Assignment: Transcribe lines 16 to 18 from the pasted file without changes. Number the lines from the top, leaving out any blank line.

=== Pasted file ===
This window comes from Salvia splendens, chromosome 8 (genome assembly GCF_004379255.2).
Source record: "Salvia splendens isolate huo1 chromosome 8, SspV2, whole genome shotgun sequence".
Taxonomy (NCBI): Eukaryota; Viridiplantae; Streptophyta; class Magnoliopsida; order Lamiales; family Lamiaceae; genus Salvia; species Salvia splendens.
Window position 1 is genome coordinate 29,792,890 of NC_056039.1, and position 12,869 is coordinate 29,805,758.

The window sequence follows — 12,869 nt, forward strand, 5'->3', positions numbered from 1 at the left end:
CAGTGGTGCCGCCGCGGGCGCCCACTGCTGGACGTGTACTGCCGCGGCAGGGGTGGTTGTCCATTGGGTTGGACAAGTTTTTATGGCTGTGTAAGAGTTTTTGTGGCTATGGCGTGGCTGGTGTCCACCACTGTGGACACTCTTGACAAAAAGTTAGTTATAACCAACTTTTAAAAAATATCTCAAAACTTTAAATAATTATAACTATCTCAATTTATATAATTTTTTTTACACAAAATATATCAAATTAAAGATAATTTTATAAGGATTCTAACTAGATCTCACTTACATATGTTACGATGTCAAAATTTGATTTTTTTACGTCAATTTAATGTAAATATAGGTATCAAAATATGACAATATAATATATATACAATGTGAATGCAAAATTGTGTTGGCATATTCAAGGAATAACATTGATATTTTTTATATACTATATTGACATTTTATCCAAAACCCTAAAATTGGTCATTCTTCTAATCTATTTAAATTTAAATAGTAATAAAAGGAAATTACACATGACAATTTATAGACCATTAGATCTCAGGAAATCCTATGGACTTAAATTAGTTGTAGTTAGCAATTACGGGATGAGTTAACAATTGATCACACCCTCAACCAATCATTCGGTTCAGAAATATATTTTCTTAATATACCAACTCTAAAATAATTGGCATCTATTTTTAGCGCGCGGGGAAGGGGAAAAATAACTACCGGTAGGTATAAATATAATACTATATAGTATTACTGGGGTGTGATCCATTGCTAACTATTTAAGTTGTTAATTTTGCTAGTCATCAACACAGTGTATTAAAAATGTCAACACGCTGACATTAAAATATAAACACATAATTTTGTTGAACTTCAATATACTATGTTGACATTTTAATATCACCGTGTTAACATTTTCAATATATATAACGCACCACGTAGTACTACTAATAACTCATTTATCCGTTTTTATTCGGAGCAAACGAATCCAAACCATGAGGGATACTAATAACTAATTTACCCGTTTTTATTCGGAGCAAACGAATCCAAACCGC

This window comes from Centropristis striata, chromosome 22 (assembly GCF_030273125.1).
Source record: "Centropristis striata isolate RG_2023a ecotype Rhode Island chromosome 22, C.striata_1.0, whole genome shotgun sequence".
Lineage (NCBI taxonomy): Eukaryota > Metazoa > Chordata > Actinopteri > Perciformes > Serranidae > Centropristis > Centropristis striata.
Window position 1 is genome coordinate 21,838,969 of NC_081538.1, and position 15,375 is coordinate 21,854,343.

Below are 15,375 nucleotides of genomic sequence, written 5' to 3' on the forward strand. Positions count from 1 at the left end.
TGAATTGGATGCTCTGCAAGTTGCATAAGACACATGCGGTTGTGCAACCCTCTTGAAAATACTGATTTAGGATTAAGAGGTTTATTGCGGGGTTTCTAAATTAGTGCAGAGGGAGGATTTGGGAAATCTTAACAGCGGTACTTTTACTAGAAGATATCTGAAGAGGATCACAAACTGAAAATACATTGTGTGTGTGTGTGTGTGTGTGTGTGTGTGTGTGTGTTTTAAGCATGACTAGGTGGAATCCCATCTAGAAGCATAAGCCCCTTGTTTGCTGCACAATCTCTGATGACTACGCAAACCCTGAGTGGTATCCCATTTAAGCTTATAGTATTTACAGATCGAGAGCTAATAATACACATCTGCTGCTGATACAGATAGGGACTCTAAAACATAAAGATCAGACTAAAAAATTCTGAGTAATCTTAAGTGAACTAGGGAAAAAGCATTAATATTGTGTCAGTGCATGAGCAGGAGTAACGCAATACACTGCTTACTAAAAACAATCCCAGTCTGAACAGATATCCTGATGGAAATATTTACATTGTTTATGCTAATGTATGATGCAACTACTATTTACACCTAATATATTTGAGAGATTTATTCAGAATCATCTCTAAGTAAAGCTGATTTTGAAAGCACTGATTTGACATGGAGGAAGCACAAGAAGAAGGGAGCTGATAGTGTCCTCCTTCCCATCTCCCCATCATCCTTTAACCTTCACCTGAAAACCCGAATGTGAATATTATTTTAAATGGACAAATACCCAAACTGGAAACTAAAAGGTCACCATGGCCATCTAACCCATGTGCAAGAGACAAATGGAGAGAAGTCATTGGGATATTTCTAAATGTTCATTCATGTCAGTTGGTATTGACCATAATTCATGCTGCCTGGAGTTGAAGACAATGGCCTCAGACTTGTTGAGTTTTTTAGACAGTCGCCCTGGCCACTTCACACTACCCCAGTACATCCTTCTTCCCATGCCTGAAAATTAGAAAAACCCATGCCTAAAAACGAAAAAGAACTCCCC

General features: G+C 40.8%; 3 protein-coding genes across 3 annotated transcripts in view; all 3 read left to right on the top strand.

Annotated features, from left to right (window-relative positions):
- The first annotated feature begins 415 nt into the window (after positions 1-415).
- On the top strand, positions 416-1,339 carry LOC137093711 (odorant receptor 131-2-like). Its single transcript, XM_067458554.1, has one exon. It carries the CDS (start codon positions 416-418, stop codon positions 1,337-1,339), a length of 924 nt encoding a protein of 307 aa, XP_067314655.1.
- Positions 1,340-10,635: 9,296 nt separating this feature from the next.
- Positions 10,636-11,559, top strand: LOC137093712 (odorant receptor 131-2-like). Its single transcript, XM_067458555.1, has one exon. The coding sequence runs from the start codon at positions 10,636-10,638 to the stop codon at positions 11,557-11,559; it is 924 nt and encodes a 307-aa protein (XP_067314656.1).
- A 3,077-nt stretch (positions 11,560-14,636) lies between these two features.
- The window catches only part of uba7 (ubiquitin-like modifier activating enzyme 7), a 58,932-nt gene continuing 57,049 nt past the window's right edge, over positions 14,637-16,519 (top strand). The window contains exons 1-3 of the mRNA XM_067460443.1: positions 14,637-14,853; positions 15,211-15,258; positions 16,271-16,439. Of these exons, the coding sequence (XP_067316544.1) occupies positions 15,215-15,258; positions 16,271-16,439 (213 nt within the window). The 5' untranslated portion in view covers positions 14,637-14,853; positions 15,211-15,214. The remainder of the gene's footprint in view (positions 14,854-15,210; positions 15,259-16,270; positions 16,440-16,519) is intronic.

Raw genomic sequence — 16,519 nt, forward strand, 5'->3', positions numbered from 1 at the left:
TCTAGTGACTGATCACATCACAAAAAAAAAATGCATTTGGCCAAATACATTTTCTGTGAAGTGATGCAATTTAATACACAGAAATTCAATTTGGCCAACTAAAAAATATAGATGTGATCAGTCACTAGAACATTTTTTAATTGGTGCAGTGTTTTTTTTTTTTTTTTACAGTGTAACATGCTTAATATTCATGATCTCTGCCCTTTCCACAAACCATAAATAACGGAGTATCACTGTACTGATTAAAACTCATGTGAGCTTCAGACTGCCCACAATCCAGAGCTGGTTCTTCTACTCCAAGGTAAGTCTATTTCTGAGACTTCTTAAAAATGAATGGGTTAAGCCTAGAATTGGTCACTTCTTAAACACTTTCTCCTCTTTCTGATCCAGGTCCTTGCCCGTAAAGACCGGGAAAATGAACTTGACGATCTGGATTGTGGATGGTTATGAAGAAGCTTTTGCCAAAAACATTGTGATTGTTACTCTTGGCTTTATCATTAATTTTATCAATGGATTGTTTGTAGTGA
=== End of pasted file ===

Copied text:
- On the top strand, positions 416-1,339 carry LOC137093711 (odorant receptor 131-2-like). Its single transcript, XM_067458554.1, has one exon. It carries the CDS (start codon positions 416-418, stop codon positions 1,337-1,339), a length of 924 nt encoding a protein of 307 aa, XP_067314655.1.
- Positions 1,340-10,635: 9,296 nt separating this feature from the next.
- Positions 10,636-11,559, top strand: LOC137093712 (odorant receptor 131-2-like). Its single transcript, XM_067458555.1, has one exon. The coding sequence runs from the start codon at positions 10,636-10,638 to the stop codon at positions 11,557-11,559; it is 924 nt and encodes a 307-aa protein (XP_067314656.1).